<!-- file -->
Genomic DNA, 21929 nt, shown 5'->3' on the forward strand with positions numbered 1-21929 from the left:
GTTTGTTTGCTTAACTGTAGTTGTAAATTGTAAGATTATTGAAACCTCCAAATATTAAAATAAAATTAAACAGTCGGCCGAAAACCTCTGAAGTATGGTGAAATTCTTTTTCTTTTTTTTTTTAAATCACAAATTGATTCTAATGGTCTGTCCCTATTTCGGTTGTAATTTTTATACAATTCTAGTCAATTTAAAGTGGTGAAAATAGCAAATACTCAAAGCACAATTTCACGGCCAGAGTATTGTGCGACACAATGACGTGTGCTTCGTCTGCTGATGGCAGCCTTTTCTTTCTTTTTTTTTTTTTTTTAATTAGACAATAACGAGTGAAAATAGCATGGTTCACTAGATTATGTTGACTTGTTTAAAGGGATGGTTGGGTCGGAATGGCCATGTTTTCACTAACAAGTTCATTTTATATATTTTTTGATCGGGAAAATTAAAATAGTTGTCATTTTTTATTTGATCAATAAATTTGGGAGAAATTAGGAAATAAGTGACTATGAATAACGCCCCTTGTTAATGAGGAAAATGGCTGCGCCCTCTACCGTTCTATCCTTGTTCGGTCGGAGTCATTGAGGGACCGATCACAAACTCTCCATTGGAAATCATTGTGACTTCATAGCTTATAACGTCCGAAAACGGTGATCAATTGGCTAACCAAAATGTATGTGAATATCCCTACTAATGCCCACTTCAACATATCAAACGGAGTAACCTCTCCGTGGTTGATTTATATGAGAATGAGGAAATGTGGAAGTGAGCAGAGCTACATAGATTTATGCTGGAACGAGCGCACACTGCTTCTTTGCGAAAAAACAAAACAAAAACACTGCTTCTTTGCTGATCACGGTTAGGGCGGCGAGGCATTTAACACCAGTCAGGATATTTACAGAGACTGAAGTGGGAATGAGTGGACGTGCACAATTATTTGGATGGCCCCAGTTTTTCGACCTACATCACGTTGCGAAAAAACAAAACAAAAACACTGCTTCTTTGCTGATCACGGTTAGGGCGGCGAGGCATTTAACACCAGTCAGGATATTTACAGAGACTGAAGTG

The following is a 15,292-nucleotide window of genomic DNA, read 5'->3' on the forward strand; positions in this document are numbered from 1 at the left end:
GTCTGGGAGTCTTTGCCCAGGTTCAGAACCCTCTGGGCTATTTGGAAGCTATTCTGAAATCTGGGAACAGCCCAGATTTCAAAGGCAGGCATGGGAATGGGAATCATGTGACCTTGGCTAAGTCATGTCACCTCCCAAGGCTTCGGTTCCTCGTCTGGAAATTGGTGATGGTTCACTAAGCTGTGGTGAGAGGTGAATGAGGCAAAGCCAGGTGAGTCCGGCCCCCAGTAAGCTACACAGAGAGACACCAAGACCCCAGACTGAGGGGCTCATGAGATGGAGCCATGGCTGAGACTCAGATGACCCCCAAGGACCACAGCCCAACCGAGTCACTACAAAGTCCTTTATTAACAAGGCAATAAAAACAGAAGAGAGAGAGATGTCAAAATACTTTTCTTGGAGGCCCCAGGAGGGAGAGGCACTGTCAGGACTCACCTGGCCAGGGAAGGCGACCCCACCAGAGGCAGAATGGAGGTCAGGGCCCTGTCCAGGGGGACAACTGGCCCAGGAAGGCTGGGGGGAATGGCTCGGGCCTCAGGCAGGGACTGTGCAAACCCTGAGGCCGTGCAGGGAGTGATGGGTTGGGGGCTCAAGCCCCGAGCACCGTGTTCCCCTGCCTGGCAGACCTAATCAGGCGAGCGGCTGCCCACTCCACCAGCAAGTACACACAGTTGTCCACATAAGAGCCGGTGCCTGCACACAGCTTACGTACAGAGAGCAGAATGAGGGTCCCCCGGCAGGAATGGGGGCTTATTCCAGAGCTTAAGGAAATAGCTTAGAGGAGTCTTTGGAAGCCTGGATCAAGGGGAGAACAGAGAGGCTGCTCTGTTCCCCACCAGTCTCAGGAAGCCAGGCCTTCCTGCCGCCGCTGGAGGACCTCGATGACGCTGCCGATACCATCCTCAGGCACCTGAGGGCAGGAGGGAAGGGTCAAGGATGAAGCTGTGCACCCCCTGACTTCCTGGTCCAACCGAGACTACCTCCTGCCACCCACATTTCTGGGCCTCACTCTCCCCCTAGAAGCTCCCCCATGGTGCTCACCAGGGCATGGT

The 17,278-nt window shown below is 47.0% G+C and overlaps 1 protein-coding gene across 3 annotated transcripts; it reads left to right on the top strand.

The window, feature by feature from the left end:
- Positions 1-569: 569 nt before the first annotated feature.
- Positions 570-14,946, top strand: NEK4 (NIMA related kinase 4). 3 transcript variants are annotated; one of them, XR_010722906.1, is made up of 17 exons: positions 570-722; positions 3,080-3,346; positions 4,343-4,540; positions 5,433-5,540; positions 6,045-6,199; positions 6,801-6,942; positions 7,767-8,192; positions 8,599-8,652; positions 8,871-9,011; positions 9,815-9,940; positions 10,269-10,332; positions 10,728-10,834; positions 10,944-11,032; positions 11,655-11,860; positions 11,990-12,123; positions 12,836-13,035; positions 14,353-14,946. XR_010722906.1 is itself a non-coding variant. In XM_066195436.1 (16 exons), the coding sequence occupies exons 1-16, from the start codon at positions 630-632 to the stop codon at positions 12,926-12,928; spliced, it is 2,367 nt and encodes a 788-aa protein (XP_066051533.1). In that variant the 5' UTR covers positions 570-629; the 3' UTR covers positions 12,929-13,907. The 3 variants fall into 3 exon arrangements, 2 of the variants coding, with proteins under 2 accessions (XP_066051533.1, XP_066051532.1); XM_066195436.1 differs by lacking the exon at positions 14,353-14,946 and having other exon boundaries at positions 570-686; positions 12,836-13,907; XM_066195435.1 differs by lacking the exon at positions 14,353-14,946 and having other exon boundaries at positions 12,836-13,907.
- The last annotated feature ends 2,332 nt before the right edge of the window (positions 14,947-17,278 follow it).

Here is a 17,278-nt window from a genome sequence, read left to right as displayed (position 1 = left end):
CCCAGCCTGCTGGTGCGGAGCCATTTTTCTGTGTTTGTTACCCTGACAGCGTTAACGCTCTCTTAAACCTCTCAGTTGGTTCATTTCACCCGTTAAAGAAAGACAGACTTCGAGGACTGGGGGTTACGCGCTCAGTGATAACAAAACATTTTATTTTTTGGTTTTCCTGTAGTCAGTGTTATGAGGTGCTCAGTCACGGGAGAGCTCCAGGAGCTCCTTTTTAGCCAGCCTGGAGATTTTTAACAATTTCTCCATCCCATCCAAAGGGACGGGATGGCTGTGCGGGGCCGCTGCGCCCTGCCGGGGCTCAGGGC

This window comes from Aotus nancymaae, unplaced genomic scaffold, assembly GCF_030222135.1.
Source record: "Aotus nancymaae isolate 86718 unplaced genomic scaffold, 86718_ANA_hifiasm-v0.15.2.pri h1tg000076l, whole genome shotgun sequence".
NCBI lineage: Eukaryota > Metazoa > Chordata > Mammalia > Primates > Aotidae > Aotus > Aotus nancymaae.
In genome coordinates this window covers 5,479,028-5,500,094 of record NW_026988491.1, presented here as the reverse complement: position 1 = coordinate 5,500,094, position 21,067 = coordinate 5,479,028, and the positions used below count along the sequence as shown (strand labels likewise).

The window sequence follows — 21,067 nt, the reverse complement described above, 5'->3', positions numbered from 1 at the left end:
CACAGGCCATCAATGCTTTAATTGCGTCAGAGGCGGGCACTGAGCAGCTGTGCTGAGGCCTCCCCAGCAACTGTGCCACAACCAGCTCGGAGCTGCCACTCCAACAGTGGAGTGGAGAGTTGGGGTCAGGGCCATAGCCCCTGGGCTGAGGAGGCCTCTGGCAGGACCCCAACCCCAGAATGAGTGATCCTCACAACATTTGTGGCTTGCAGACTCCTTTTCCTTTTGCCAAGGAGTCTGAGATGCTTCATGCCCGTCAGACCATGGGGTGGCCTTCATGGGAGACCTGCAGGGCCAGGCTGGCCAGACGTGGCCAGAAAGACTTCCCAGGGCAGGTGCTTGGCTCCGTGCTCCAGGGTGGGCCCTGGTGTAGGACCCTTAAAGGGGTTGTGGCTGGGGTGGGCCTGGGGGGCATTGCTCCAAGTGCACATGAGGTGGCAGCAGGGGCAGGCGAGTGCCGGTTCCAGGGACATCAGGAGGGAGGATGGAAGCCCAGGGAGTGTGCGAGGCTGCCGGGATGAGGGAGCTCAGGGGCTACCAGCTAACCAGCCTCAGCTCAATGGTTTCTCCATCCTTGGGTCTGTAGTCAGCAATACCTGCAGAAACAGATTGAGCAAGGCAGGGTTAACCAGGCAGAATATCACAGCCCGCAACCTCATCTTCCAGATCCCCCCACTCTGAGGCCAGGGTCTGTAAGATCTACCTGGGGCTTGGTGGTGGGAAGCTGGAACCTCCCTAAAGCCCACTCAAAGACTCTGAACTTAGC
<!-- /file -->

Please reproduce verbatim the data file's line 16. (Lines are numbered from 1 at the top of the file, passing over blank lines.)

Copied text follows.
The window sequence follows — 21,067 nt, the reverse complement described above, 5'->3', positions numbered from 1 at the left end: